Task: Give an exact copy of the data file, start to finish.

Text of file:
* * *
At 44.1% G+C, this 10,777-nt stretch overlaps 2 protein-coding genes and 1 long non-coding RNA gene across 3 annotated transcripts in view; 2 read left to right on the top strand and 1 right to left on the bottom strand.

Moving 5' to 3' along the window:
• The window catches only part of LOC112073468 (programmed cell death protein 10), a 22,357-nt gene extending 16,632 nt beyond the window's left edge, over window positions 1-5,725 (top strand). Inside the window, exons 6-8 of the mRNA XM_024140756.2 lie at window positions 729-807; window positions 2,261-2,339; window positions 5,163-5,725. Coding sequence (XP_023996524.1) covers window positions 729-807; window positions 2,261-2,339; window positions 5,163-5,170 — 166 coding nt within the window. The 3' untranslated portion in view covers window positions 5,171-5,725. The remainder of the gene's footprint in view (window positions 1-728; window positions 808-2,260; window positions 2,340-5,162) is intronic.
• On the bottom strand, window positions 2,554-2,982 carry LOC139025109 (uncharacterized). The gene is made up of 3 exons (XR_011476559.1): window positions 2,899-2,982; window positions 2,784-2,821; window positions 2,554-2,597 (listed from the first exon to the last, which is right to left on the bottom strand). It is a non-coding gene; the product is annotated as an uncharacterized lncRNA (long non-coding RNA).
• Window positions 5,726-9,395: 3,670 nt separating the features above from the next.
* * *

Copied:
At 44.1% G+C, this 10,777-nt stretch overlaps 2 protein-coding genes and 1 long non-coding RNA gene across 3 annotated transcripts in view; 2 read left to right on the top strand and 1 right to left on the bottom strand.

Moving 5' to 3' along the window:
• The window catches only part of LOC112073468 (programmed cell death protein 10), a 22,357-nt gene extending 16,632 nt beyond the window's left edge, over window positions 1-5,725 (top strand). Inside the window, exons 6-8 of the mRNA XM_024140756.2 lie at window positions 729-807; window positions 2,261-2,339; window positions 5,163-5,725. Coding sequence (XP_023996524.1) covers window positions 729-807; window positions 2,261-2,339; window positions 5,163-5,170 — 166 coding nt within the window. The 3' untranslated portion in view covers window positions 5,171-5,725. The remainder of the gene's footprint in view (window positions 1-728; window positions 808-2,260; window positions 2,340-5,162) is intronic.
• On the bottom strand, window positions 2,554-2,982 carry LOC139025109 (uncharacterized). The gene is made up of 3 exons (XR_011476559.1): window positions 2,899-2,982; window positions 2,784-2,821; window positions 2,554-2,597 (listed from the first exon to the last, which is right to left on the bottom strand). It is a non-coding gene; the product is annotated as an uncharacterized lncRNA (long non-coding RNA).
• Window positions 5,726-9,395: 3,670 nt separating the features above from the next.